اثرات نقدینگی مداخله ارز خارجی
|کد مقاله||سال انتشار||مقاله انگلیسی||ترجمه فارسی||تعداد کلمات|
|14989||2004||30 صفحه PDF||سفارش دهید||محاسبه نشده|
Publisher : Elsevier - Science Direct (الزویر - ساینس دایرکت)
Journal : Journal of International Economics, Volume 63, Issue 1, May 2004, Pages 179–208
This paper examines the effectiveness of foreign exchange intervention in a two-country, two-currency, general equilibrium model that allows for liquidity effects. Both sterilized and non-sterilized intervention operations have significant impacts on the allocation of liquidity in international financial markets. Whether intervention is successful in moving the exchange rate in the desirable direction depends upon the degree of sterilization of intervention and the intratemporal elasticity of substitution of the consumption goods. The model shows that there exist circumstances in which the response of exchange rate to intervention is ‘perverse’ as documented in the empirical literature.
In order to affect the exchange rates, monetary authorities intervene in foreign exchange markets by buying or selling foreign exchange, normally against their own currency. There are two types of interventions: non-sterilized intervention and sterilized intervention. Non-sterilized intervention affects the supply of domestic currency in the foreign exchange market, and results in a change in the domestic monetary base. Its effect on the nominal exchange rate is therefore analogous to that of a change in domestic monetary policy. Sterilized intervention neutralizes the effect of foreign exchange intervention on the domestic monetary base by an offsetting open market operation of domestic-currency-denominated bonds, and causes only a ‘pure’ change in the currency denomination of assets held by the public. Hence, sterilized intervention is independent of monetary policy, and if it is an effective instrument for exchange rate management, monetary authorities can maintain greater flexibility of their monetary policy. Because of this reason, there has been a large research effort on the effectiveness of sterilized intervention in theory and practice. In the literature, sterilized intervention has been viewed as having effects on exchange rates through either of two channels: the portfolio-balance channel and the signaling channel.1 However, the evidence on the effectiveness of intervention via the two channels is inconclusive. Given the data showing that interventions in the markets for major currencies have been substantial and frequent in recent years, there is a clear need to provide a satisfactory explanation of why central banks engage in foreign exchange interventions to such a large extent. As both sterilized and non-sterilized intervention operations result in changes in asset supplies, such changes can have significant impact on liquidity in international financial markets. When economic agents are subject to liquidity constraints, liquidity effects induced by official intervention should be taken into account. The analyses of the effectiveness of intervention via the portfolio-balance channel and the signaling channel have ignored the crucial function of international financial markets in allocating liquidity across market participants. Hence, it will be beneficial to investigate theoretically the impacts of intervention within the context of a two-country, two-currency, general equilibrium model that allows for liquidity effects. Recent work on liquidity effects of monetary policy shocks in closed economy settings by Bernanke and Blinder (1992), Christiano and Eichenbaum (1995), and Strongin (1995) have provided strong empirical support for liquidity effects.2Eichenbaum and Evans (1995), and Grilli and Roubini (1995) extend this line of research to open-economy settings and find that expansionary shocks to US monetary policy are followed by sharp declines in US interest rates and sharp depreciations in US nominal and real exchange rates.3 These findings are consistent with the predictions of the open-economy models allowing for liquidity effects studied by Grilli and Roubini (1992), Ho (1993), and Schlagenhauf and Wrase, 1995a and Schlagenhauf and Wrase, 1995b. By following Lucas (1990)’s approach to modeling an asymmetry of monetary injections, these theoretical models examine the liquidity effects of monetary shocks on the world economy.4 As economic agents are affected by the liquidity shocks asymmetrically, the redistribution of liquidity in international financial markets not only causes fluctuations in exchange rates and interest rates but also has real effects on the world economy. Given that intervention can affect the allocation of liquidity in international financial markets substantially, further research on the liquidity effects induced by intervention may provide new insight into a better understanding of the effectiveness of foreign exchange intervention. The purpose of this paper is to reexamine the effects of foreign exchange intervention in a two-country, two-currency, general equilibrium model that allows for liquidity effects. The world economy is a monetary economy in which money is introduced by imposing cash-in-advance constraints on all transactions. Economic agents of the two countries are linked together by trade in goods and financial assets. The limited participation assumption implies that different economic agents face different trading opportunities. Shocks to the world economy will induce a reallocation of liquidity across different types of market participants and therefore generate liquidity effects. The nominal exchange rate is determined by the demands and supplies of the two currencies in the foreign exchange market, which reflect both the liquidity of the foreign exchange market and the relative liquidity of the home-currency-denominated asset market and the foreign-currency-denominated asset market. This paper presents an alternative channel of influence of foreign exchange intervention that emphasizes the role of international financial markets in allocating liquidity. To make the analysis more transparent, assumptions are made to ensure that both the portfolio-balance channel and the signaling channel are absent in the model. When the domestic monetary authority conducts an official sale of domestic currency so as to keep the domestic currency from appreciating, the supply of domestic currency to the foreign exchange market increases. In order to clear the market, the nominal exchange rate rises, and the sellers (buyers) receive (pay) more home currency for each unit of foreign currency traded. In addition to this direct impact on the liquidity in the foreign exchange market, the relative liquidity of the two asset markets are affected by the resulting adjustments of the domestic monetary authority’s asset holding. In the case of non-sterilized intervention, the domestic monetary authority uses the proceeds of foreign currency from the official sale of domestic currency to purchase the foreign-currency-denominated bonds. This increase in the supply of liquidity causes a decrease in the interest rate on the foreign-currency-denominated assets and a reallocation of liquidity in this market. In the case of sterilized intervention, the domestic monetary authority not only purchases the foreign-currency-denominated bonds but also conducts an open market sale of the domestic-currency-denominated bonds to sterilize the effect of intervention on the domestic money supply. As the demand for liquidity in the home-currency-denominated asset market rises, the interest rate on these assets rises, and the allocation of liquidity changes. These liquidity shocks to the asset markets affect the economic activities of the market participants, which, in turn, generate downward forces on the nominal exchange rate. Hence, whether an intervention operation can move the exchange rate in the desirable direction depends upon the relative strength of all of these liquidity effects. The effects of foreign exchange intervention on exchange rate and interest rates can be summarized as follows. First, non-sterilized intervention is always effective in affecting an exchange rate as it is analogous to a change in monetary policy. However, the impact of a non-sterilized intervention operation and that of an open market operation on interest rates are different qualitatively. Although both non-sterilized intervention and monetary policy involve monetary injections to the economy, the injections are channeled through different markets. As the induced liquidity shocks occur in different markets, these two policies will have different impacts on the interest rates. Second, even though sterilized intervention is less effective than non-sterilized intervention, it can influence an exchange rate in the desirable direction when the consumption goods are substitutes in consumers’ preferences. This implies that sterilized intervention can be undertaken independently for exchange rate management, allowing monetary authorities to have greater flexibility of their monetary policy. Third, when intervention is sterilized and when the goods are not substitutes in consumption, the liquidity effect in the foreign exchange market will be dominated by the liquidity effects in the asset markets so that the equilibrium effect of sterilized intervention on the exchange rate will be insignificant or even in the wrong direction. This result is consistent with the empirical evidence that intervention either had no insignificant effect or moved the currency significantly in the wrong direction. Kaminsky and Lewis (1996) document that in 1987, dollar buying interventions led to a significant depreciation in the US dollar; and during 1988 and 1989, the official sales of the US dollar led to an appreciation in the dollar. Bhattacharya and Weller (1997) presented a theoretical explanation for these puzzling ‘perverse’ responses of exchange rates documented in the empirical literature on intervention by examining the signaling channel in an asymmetric information model that characterizes the strategic interactions between the central bank and speculators. In contrast, this paper stresses the allocative function of international financial markets and presents an alternative explanation for the empirical puzzle by using a two-country, two-currency, general equilibrium model with liquidity effects. The remainder of the paper is organized as follows. Section 2 describes the model. Section 3 presents a stationary equilibrium of the world economy. The effects of foreign exchange intervention on the world economy are discussed in Section 4. Section 5 concludes the paper.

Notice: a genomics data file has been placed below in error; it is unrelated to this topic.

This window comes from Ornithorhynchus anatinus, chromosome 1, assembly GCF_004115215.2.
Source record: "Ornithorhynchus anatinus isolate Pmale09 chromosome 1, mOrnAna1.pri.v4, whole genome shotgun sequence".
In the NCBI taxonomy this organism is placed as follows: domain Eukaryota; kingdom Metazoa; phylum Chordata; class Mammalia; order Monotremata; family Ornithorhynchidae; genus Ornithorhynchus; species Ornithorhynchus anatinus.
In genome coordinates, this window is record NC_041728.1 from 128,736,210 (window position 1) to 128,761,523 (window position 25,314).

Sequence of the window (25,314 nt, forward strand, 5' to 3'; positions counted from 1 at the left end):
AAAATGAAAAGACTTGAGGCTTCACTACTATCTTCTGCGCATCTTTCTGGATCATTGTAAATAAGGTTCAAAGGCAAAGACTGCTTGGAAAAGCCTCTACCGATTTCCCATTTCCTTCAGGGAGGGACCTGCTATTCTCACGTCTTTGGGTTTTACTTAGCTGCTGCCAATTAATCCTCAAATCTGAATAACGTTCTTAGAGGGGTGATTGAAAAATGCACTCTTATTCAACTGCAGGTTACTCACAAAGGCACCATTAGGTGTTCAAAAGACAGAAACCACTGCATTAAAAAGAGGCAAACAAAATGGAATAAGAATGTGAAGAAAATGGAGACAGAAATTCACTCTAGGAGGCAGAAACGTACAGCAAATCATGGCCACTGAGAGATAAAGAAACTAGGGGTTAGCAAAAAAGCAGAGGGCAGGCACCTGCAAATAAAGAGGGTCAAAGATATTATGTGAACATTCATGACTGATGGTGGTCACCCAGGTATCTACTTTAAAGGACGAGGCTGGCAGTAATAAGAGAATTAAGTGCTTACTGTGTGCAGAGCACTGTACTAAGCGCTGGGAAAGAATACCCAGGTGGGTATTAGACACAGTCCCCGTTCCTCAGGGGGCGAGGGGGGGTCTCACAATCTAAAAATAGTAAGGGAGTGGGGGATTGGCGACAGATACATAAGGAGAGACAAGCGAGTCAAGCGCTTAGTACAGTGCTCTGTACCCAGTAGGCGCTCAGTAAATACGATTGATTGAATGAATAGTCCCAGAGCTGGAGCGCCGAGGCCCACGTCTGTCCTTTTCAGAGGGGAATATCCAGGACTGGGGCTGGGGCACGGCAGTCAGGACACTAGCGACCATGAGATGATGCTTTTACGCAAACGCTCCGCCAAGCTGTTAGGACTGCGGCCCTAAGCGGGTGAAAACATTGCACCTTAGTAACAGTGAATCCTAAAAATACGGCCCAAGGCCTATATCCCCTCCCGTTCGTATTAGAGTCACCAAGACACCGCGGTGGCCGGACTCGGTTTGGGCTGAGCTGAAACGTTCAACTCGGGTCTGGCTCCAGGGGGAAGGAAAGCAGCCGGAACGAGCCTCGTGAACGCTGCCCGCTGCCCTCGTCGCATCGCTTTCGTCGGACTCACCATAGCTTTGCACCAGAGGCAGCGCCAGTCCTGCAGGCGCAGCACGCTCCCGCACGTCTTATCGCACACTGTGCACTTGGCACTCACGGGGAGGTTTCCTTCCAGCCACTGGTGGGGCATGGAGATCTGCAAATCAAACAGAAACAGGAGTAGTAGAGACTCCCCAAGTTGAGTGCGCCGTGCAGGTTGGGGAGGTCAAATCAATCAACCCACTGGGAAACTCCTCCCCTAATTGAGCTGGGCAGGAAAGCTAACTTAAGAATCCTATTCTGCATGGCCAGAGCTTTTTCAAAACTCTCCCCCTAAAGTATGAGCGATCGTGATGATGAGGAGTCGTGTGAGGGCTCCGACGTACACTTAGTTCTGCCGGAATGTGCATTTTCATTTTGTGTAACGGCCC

نتیجه گیری انگلیسی
This paper presents a two-country, two-currency, general equilibrium model to study the effectiveness of foreign exchange intervention by examining the liquidity effects generated by intervention. In the model, the influence of intervention on the exchange rate is through neither the portfolio-balance channel nor the signaling channel. By assuming the existence of a forward exchange market, the foreign exchange risk of holding an asset denominated in the currency of another country can be eliminated completely. As the (covered) effective rates of return on the domestic and foreign assets are equalized, economic agents are completely indifferent as to whether they hold the domestic or foreign assets. In addition, by assuming that intervention policy is independent of both the current and future monetary policy variables, intervention does not provide a signal of future monetary policy. Hence, neither the portfolio-balance channel nor the signaling channel are present in this model. In contrast, this paper emphasizes the role of international financial markets in allocating liquidity. Both sterilized and non-sterilized intervention operations have significant impacts on the allocation of liquidity in international financial markets. Whether intervention is successful in moving the exchange rate in the desirable direction depends upon the degree of sterilization of intervention and the intratemporal elasticity of substitution of consumption goods. As intervention not only affects asset prices but also influences real activity, it is obvious that the economic welfare of each country will be affected, implying the incentives for monetary authorities to behave strategically when conducting foreign exchange intervention. A complete investigation of the strategic interaction of the monetary authorities in a general equilibrium framework would be an interesting topic for future research.